Price comparison sites to be probed over ‘profit before customer’ concerns

Price comparison brands such as MoneySupermarket, ComparetheMarket and Confused could be forced to change the way they present recommendations to customers after the City regulator launched a probe into whether the sector is “transparent and fair”. ad
Comparison sites such as are being investigated by the FCA to see if they are being “transparent and fair”.

The Financial Conduct Authority (FCA), which regulates all companies offering consumer credit, is concerned customers are buying insurance on the basis of the “headline” price they are being presented with but then find they are not as well covered as they thought they were.

Clive Adamson, the FCA’s director of supervision, says the investigation will determine whether rapid growth in the sector has been at the expense of “transparency and fairness”.

He adds: “We’ve all used a price comparison website so we know how simple they make buying motor, travel or home insurance. We don’t want to lose that convenience, but we do need to ask the question, ‘does cheapest equal best?’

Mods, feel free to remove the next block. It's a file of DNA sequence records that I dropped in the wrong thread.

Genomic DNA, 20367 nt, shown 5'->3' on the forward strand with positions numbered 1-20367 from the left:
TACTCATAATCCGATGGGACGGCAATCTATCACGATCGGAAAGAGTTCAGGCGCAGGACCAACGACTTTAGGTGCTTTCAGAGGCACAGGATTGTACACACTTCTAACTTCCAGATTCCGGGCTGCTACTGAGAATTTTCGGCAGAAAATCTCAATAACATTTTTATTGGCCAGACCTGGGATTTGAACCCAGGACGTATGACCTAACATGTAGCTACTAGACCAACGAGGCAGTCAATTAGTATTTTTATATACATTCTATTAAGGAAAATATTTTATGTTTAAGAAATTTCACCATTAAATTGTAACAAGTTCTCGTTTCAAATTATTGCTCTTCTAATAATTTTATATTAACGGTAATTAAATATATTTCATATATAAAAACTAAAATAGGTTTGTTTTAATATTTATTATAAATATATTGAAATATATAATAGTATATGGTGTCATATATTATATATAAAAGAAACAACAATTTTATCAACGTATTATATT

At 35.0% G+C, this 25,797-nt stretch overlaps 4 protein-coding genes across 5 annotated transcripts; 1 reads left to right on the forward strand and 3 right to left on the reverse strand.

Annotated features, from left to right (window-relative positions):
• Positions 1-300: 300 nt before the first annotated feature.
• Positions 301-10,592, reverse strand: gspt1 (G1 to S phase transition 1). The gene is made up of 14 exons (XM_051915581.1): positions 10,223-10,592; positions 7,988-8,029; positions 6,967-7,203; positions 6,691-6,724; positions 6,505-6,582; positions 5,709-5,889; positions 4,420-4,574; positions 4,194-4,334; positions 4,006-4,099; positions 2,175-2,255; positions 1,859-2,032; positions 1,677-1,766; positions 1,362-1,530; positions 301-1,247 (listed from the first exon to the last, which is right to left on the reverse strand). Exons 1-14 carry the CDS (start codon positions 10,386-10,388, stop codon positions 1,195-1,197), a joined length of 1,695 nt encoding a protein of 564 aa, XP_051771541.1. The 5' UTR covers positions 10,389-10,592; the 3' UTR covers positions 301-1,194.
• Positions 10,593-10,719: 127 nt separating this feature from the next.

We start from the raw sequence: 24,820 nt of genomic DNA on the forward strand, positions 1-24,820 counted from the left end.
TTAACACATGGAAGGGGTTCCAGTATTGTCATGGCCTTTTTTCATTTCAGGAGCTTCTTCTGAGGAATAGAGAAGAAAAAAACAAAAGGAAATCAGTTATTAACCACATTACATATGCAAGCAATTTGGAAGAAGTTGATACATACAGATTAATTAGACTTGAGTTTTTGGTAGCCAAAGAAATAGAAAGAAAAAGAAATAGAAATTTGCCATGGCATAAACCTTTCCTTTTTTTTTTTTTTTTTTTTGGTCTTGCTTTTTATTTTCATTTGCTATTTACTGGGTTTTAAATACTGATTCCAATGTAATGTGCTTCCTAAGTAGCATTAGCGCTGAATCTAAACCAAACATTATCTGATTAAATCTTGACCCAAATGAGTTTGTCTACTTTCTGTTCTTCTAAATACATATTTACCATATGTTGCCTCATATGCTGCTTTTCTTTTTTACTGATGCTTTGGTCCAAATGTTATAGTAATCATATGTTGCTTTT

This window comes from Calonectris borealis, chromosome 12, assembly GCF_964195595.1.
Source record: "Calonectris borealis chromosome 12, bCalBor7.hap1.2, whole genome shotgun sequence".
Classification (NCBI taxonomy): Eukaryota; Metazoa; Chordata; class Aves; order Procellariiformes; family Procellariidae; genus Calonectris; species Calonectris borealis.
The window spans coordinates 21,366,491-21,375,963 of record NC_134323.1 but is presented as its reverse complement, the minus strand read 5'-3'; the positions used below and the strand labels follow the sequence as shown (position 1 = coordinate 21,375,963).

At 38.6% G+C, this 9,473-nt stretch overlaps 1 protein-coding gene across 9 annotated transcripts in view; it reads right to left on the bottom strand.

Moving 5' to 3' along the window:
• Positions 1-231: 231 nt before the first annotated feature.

“We want to get to a place where consumers that use these sites buy with the confidence knowing that they have all the relevant facts.”

Elsewhere, the FCA will look at potential “conflicts of interest” where the price comparison sites are owned by the insurers they are recommending. It will also look at “possible inappropriate use of consumers’ data” and whether people are ”being directed towards unauthorised insurers”.

Fourteen price comparison sites will be investigated, which the FCA says accounts for 90 per cent of the market.

In a statement MoneySupermarket’s chief executive Peter Plumb welcomed the review.

“MoneySupermarket gives customers the information they need to save money on the products that suit them. It’s a case of helping people find the same cover for less, or better cover for the same price – or less. If a policy doesn’t offer breakdown insurance, for example, we’ll show the extra cost of that. We offer customers the widest choice from over 148 brands, which is more than any of our competitors.”

Separately, the FCA is reportedly set to cap the cost of payday loans. According to the BBC, the restrictions would be on charges such as interest rates, arrangement and penalty fees.

The sector has come under fire from politicians, consumer groups and regulators this year angry at the high charges levied by payday lenders.   



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